Arthur Holly Compton (10 September 1892 – 15 March 1962) was an American physicist. In 1927, he won the Nobel Prize in Physics for his discovery of what is called the Compton effect, in which a photon can interact with an accelerated particle. From 1941 to 1945, he directed a program to produce plutonium for military use within the scope of the Manhattan Project. He had ethical and religious doubts about continuing the project; yet, he did go on to participate with Enrico Fermi in achieving the first nuclear reactor, deciding that producing the atomic bomb would bring the war to a close more quickly. His work The Atomic Quest (1956) delves into the issues surrounding the production of the atomic bomb.
He was also interested in philosophical problems involving science, becoming vice-president of the American Philosophical Society. Among his interdisciplinary works are The Freedom of Man (1935) and The Human Meaning of Science (1940). He was the son of a Presbyterian pastor from whom he inherited a deep religious faith.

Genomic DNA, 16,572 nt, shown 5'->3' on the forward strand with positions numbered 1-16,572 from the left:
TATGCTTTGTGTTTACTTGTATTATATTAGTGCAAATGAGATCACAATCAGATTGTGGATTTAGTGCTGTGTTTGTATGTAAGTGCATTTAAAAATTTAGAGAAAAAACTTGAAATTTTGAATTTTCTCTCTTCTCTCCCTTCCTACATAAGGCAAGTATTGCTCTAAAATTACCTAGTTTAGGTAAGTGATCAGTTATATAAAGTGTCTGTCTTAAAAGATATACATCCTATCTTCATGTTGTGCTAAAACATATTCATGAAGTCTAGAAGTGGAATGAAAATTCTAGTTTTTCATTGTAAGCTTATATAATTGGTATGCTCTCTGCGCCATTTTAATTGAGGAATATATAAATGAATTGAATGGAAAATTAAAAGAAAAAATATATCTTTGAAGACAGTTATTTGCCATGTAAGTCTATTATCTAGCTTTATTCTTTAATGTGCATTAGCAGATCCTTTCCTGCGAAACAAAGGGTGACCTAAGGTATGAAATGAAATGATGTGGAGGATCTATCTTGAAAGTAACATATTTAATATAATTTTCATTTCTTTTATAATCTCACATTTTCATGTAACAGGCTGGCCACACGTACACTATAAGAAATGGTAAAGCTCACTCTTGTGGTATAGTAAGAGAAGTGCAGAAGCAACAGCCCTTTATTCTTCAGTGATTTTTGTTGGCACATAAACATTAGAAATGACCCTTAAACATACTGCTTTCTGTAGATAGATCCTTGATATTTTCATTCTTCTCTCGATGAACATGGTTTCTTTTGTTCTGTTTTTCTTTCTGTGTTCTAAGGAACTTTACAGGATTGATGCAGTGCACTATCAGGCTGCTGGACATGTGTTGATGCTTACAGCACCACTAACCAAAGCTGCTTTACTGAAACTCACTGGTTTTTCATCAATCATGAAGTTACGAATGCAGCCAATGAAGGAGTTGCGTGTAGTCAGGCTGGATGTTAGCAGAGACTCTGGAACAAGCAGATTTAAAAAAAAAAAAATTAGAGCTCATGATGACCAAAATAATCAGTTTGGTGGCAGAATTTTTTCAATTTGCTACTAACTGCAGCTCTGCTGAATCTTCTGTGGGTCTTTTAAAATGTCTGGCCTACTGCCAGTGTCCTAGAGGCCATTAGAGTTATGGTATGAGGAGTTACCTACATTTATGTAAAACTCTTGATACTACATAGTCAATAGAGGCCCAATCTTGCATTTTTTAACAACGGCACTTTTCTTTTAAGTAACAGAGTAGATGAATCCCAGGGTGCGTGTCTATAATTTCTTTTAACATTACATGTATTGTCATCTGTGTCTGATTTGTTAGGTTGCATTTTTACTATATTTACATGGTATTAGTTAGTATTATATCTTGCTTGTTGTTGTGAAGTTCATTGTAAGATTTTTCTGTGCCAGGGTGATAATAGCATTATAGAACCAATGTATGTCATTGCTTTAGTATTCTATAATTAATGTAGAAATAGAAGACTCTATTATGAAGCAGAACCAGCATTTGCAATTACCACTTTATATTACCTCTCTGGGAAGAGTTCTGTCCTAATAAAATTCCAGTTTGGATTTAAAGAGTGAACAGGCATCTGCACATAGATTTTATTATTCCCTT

From 1938 to 1947, he was Protestant Co-Chairman of the National Conference of Christians and Jews, an important interfaith organization founded in 1927 as a united front to combat bigotry and promote understanding, and he served three terms on its Board of Directors after the war.
In his book The Freedom of Man, he said:
“We could, in fact, see the whole great drama of evolution moving toward the making of persons with free intelligence capable of glimpsing God’s purpose in nature and of sharing that purpose. In such a case we should not look upon consciousness as the mere servant of the biological organism, but as an end in itself. An intelligent mind would be its own reason for existence. “ (p. 140)
In 1957, he stated in :
“The great task is nothing less than developing a civilization in which men grow in true liberty, in order to be worthy of their magnificent heredity as sons of God”“Lebengestaltung und Menschheitsziele im Atomzeitalter,” in Universitas. Zeitschrift für Wissenschaft, Kunst und Literatur, Stuttgart 1957, 6, p. 613.
Recommended further reading:
Edward B. Davis, Three part series: Prophet of Science: Arthur Holly Compton on Science, Freedom, Religion, and Morality (available on ResearchGate)